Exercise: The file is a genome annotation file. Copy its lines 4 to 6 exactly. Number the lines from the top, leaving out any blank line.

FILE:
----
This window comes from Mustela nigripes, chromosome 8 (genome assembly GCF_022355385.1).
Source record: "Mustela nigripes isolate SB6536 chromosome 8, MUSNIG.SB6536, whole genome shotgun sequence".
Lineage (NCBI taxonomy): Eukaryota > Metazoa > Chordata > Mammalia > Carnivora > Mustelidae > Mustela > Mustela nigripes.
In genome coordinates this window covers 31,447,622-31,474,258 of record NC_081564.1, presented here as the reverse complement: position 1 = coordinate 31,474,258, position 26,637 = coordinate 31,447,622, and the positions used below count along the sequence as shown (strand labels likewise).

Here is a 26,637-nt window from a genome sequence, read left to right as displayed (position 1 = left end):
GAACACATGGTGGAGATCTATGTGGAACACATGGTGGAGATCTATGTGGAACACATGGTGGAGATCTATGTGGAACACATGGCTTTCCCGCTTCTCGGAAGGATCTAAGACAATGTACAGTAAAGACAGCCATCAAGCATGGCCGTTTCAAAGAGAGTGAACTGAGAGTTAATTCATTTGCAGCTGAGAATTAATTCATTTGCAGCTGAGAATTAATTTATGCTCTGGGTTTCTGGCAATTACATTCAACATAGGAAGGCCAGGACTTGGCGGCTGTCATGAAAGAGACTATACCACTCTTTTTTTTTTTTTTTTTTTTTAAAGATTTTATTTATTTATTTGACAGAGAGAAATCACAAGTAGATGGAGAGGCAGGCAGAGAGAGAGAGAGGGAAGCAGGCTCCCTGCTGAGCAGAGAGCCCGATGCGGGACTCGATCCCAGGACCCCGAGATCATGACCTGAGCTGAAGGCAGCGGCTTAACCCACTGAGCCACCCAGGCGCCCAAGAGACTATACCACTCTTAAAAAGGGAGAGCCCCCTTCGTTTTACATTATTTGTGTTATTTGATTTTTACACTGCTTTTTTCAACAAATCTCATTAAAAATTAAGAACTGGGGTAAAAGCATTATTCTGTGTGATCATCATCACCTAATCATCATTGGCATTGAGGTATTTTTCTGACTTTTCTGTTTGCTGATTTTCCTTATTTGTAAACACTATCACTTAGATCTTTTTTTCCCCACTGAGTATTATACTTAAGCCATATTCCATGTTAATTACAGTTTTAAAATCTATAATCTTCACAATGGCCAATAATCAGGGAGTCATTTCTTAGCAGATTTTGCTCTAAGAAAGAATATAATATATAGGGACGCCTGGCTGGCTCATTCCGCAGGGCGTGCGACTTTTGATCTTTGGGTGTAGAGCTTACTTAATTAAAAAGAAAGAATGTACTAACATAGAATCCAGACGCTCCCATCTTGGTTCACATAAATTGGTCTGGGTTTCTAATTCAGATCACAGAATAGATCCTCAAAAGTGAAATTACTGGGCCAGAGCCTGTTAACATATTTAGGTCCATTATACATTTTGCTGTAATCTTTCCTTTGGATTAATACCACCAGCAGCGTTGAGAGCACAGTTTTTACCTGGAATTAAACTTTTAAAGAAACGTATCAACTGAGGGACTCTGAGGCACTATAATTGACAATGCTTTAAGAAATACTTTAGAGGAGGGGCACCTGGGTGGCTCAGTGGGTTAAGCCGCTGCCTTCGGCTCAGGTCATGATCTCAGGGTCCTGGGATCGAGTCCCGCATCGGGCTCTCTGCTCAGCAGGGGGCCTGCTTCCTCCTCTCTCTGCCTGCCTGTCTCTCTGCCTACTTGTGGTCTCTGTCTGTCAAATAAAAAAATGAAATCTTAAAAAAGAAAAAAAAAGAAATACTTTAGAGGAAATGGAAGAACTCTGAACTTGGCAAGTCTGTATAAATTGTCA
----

In genome coordinates this window covers 31,447,622-31,474,258 of record NC_081564.1, presented here as the reverse complement: position 1 = coordinate 31,474,258, position 26,637 = coordinate 31,447,622, and the positions used below count along the sequence as shown (strand labels likewise).

Here is a 26,637-nt window from a genome sequence, read left to right as displayed (position 1 = left end):
GAACACATGGTGGAGATCTATGTGGAACACATGGTGGAGATCTATGTGGAACACATGGTGGAGATCTATGTGGAACACATGGCTTTCCCGCTTCTCGGAAGGATCTAAGACAATGTACAGTAAAGACAGCCATCAAGCATGGCCGTTTCAAAGAGAGTGAACTGAGAGTTAATTCATTTGCAGCTGAGAATTAATTCATTTGCAGCTGAGAATTAATTTATGCTCTGGGTTTCTGGCAATTACATTCAACATAGGAAGGCCAGGACTTGGCGGCTGTCATGAAAGAGACTATACCACTCTTTTTTTTTTTTTTTTTTTTTAAAGATTTTATTTATTTATTTGACAGAGAGAAATCACAAGTAGATGGAGAGGCAGGCAGAGAGAGAGAGAGGGAAGCAGGCTCCCTGCTGAGCAGAGAGCCCGATGCGGGACTCGATCCCAGGACCCCGAGATCATGACCTGAGCTGAAGGCAGCGGCTTAACCCACTGAGCCACCCAGGCGCCCAAGAGACTATACCACTCTTAAAAAGGGAGAGCCCCCTTCGTTTTACATTATTTGTGTTATTTGATTTTTACACTGCTTTTTTCAACAAATCTCATTAAAAATTAAGAACTGGGGTAAAAGCATTATTCTGTGTGATCATCATCACCTAATCATCATTGGCATTGAGGTATTTTTCTGACTTTTCTGTTTGCTGATTTTCCTTATTTGTAAACACTATCACTTAGATCTTTTTTTCCCCACTGAGTATTATACTTAAGCCATATTCCATGTTAATTACAGTTTTAAAATCTATAATCTTCACAATGGCCAATAATCAGGGAGTCATTTCTTAGCAGATTTTGCTCTAAGAAAGAATATAATATATAGGGACGCCTGGCTGGCTCATTCCGCAGGGCGTGCGACTTTTGATCTTTGGGTGTAGAGCTTACTTAATTAAAAAGAAAGAATGTACTAACATAGAATCCAGACGCTCCCATCTTGGTTCACATAAATTGGTCTGGGTTTCTAATTCAGATCACAGAATAGATCCTCAAAAGTGAAATTACTGGGCCAGAGCCTGTTAACATATTTAGGTCCATTATACATTTTGCTGTAATCTTTCCTTTGGATTAATACCACCAGCAGCGTTGAGAGCACAGTTTTTACCTGGAATTAAACTTTTAAAGAAACGTATCAACTGAGGGACTCTGAGGCACTATAATTGACAATGCTTTAAGAAATACTTTAGAGGAGGGGCACCTGGGTGGCTCAGTGGGTTAAGCCGCTGCCTTCGGCTCAGGTCATGATCTCAGGGTCCTGGGATCGAGTCCCGCATCGGGCTCTCTGCTCAGCAGGGGGCCTGCTTCCTCCTCTCTCTGCCTGCCTGTCTCTCTGCCTACTTGTGGTCTCTGTCTGTCAAATAAAAAAATGAAATCTTAAAAAAGAAAAAAAAAGAAATACTTTAGAGGAAATGGAAGAACTCTGAACTTGGCAAGTCTGTATAAATTGTCA